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Review

Musical offering to the first among gods

Ganesh gets a slickly packaged modak

Ganesh
Times Music
Rs 55

Ganesh is the first among gods; you pray to him before you pray to others so that he may not come in the way of your efforts.

Debiprasad Chattopadhyaya, the scholar who wrote incisively about ancient Indian philosophy and related it to the ideological battles of this century, says Ganesha could have been a tribal chief (gana + pati = lord of the hordes) who became so strong that he was elevated to godhood. Somewhat like Ceasar. Such was the power of life and death vested in him.

Ganesh is celebrated in song -- folk, film and classical -- all over India. But then, don't expect any non-mainstream interpretation of this intelligent warrior lord from this collection. In fact, it continues the tradition of Gayatri, the album that packaged and sold an ancient Vedic mantra to four lakh city homes.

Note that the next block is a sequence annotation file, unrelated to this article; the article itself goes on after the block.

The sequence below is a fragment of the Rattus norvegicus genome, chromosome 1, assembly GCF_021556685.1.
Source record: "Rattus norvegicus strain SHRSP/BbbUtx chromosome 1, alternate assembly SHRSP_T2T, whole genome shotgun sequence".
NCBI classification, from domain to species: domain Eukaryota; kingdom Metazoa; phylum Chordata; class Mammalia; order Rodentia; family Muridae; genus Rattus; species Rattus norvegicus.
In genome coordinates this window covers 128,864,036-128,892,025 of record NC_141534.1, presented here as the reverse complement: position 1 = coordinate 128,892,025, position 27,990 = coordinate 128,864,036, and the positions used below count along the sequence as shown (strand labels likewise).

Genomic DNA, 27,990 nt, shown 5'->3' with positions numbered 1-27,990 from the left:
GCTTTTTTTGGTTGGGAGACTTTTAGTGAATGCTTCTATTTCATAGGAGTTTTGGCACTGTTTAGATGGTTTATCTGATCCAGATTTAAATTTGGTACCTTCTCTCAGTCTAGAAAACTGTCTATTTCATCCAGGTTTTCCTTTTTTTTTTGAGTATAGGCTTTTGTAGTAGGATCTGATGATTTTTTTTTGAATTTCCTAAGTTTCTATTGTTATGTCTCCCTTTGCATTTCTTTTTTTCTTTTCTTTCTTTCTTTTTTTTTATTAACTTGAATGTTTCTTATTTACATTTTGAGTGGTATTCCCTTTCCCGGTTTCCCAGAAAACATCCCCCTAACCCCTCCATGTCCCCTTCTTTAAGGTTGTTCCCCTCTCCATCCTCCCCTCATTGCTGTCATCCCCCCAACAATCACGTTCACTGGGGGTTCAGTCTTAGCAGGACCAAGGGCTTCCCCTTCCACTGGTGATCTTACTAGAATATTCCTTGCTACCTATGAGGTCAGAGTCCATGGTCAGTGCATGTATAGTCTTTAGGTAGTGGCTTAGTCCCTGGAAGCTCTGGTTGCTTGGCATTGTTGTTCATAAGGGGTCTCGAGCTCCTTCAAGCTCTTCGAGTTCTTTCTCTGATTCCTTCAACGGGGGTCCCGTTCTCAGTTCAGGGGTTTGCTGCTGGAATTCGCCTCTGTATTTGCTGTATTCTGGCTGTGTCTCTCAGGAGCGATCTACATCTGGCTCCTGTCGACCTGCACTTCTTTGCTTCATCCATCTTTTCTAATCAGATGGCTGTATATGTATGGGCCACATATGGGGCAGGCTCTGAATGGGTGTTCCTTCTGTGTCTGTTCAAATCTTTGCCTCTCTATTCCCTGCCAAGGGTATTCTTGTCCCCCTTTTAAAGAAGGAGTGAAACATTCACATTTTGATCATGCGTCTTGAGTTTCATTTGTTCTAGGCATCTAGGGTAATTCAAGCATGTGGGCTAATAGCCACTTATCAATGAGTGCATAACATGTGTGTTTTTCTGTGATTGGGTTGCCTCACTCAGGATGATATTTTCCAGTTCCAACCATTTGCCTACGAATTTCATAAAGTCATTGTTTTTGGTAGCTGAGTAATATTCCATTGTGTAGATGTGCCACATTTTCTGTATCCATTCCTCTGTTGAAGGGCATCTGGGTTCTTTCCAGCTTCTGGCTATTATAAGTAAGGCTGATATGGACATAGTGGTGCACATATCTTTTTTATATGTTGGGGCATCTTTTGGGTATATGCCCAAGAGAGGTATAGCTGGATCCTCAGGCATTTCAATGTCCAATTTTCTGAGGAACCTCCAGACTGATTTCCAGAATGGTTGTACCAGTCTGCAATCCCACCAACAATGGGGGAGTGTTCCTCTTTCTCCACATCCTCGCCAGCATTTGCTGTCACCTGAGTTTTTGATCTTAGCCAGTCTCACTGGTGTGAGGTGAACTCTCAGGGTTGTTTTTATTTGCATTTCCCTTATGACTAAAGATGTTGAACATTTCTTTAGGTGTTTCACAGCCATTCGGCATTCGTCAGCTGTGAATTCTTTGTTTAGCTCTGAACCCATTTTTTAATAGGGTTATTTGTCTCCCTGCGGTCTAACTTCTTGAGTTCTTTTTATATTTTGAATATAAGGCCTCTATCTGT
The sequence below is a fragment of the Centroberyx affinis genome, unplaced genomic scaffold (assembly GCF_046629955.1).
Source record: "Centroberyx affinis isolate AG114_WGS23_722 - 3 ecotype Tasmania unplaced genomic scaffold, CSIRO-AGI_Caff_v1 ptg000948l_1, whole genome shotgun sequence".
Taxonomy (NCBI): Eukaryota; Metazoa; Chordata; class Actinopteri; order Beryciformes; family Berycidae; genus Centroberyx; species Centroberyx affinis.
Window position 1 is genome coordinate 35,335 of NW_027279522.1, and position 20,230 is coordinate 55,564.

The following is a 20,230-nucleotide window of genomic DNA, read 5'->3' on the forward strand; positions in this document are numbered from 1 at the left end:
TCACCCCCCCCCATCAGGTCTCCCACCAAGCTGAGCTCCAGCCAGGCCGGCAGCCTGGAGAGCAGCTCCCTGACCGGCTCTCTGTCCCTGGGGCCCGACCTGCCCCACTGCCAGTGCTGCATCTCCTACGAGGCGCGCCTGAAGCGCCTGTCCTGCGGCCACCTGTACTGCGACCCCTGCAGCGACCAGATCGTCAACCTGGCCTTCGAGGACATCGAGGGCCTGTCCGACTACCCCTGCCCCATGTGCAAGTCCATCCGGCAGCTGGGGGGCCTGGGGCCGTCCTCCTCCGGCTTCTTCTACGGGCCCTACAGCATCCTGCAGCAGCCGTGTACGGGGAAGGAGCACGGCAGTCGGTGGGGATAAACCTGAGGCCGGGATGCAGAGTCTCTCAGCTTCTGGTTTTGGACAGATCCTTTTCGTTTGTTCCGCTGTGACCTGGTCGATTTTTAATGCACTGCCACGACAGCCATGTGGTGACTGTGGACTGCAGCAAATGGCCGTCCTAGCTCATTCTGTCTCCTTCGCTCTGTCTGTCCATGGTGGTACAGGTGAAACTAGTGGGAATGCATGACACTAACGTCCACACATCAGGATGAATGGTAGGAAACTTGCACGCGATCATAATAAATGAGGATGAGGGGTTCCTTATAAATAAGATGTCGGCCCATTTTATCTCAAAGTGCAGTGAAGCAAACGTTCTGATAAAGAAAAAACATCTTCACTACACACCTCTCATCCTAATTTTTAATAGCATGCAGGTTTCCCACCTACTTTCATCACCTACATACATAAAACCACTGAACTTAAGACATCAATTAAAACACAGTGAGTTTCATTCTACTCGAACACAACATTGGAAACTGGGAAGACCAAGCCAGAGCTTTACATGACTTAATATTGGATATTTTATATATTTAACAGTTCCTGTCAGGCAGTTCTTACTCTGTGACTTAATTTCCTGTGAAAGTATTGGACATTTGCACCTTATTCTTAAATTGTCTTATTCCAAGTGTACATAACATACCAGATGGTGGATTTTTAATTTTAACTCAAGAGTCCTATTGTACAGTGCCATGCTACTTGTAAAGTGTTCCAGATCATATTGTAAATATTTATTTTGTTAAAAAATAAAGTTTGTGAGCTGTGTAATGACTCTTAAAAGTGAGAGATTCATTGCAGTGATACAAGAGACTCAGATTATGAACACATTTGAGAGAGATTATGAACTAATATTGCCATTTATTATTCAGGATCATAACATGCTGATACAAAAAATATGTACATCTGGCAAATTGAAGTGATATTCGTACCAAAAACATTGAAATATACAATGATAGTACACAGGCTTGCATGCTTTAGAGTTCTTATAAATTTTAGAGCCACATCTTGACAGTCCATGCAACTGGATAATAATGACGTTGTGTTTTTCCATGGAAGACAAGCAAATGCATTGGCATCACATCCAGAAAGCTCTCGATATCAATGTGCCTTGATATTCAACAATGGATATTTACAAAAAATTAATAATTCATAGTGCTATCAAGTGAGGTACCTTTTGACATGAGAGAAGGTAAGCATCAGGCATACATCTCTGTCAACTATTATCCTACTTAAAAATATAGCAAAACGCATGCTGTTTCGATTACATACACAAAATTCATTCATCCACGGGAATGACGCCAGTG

Harish Bhimani's commentary of Ashok Roy's text might remind you of the voice in popular tele-serials like Mahabharat.

A chorus chants Ganesh mahamantra 108 times, while the Ashtottar shata naam (108 names of Ganesha) is sung solo by Sanjeev Abhayankar, the young disciple of Pandit Jasraj. Sanjeev has a pleasant voice, and if you remember, he won the national award for best playback singer last year for a number in Godmother.

Sanjeev also renders other tracks called Stuti, Prarthana and Arati. The music is by Kedar Pandit, who uses the shehnai and veena to create a classical background for the raga Yaman invocation. The prayers and eulogy are set in raga Bibas, with the shehnai filling in. The words are in Hindi, Sanskrit and Marathi. Ganesh here is no symbol of tribal power. Rather, he is Gokhale's Ganesh with an eye on pan-Indian consolidation.

This tape is a slickly packaged modak for India's popular mouse-riding god! No wonder he has been chosen, by a group of Indians in the US, as the mascot of the cyber world.

S Suchitra Lata



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